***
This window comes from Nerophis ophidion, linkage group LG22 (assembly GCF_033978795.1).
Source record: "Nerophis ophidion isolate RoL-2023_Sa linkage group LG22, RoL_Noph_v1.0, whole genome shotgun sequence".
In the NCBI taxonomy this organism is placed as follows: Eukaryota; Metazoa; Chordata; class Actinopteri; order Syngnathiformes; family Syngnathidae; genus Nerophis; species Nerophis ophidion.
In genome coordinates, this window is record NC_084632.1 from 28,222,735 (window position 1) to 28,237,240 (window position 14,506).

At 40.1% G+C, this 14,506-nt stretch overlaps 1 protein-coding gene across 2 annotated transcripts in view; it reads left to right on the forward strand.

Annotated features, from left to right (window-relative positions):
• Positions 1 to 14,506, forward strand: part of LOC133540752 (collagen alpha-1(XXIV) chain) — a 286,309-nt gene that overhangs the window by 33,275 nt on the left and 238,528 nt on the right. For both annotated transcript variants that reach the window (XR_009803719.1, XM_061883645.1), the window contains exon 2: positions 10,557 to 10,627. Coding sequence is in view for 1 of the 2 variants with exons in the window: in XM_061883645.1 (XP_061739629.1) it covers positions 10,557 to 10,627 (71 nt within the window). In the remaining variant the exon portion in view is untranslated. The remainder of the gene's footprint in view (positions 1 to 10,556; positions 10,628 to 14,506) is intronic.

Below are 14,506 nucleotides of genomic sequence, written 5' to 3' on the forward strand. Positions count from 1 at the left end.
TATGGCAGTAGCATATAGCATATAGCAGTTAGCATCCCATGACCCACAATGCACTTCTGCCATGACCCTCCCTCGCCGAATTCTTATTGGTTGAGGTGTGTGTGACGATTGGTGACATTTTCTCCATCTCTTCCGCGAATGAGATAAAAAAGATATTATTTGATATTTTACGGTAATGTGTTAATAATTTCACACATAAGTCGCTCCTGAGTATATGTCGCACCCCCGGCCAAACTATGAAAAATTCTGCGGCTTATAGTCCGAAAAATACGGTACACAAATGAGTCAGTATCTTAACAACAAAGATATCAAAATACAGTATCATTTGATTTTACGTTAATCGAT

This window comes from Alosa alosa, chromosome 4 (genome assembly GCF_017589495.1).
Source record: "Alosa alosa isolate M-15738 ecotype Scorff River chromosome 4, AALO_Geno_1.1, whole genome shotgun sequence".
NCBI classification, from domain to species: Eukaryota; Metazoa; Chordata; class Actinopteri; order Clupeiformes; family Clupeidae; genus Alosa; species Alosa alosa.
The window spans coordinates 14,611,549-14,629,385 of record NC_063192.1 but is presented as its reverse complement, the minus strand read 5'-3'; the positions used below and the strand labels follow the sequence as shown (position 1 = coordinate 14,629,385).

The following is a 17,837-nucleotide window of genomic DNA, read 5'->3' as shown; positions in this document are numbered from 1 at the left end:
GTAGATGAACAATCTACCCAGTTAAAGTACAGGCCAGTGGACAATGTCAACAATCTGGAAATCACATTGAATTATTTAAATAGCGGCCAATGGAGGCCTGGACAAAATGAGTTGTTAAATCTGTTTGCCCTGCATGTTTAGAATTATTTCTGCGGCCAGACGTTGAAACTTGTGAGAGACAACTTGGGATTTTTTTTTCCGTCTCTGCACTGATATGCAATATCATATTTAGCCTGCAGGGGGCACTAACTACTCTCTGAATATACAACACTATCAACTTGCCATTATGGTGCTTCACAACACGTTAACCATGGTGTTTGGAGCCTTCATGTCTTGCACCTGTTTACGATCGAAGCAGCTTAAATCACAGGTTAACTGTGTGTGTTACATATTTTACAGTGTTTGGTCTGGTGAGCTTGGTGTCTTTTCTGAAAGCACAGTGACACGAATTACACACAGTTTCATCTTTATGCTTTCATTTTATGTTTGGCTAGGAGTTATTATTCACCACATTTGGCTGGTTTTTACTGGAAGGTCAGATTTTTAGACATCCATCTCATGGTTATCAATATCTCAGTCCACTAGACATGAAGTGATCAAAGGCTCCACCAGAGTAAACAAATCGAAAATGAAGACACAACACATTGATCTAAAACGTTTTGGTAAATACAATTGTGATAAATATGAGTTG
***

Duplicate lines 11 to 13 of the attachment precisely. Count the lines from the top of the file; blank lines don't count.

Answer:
Source record: "Alosa alosa isolate M-15738 ecotype Scorff River chromosome 4, AALO_Geno_1.1, whole genome shotgun sequence".
NCBI classification, from domain to species: Eukaryota; Metazoa; Chordata; class Actinopteri; order Clupeiformes; family Clupeidae; genus Alosa; species Alosa alosa.
The window spans coordinates 14,611,549-14,629,385 of record NC_063192.1 but is presented as its reverse complement, the minus strand read 5'-3'; the positions used below and the strand labels follow the sequence as shown (position 1 = coordinate 14,629,385).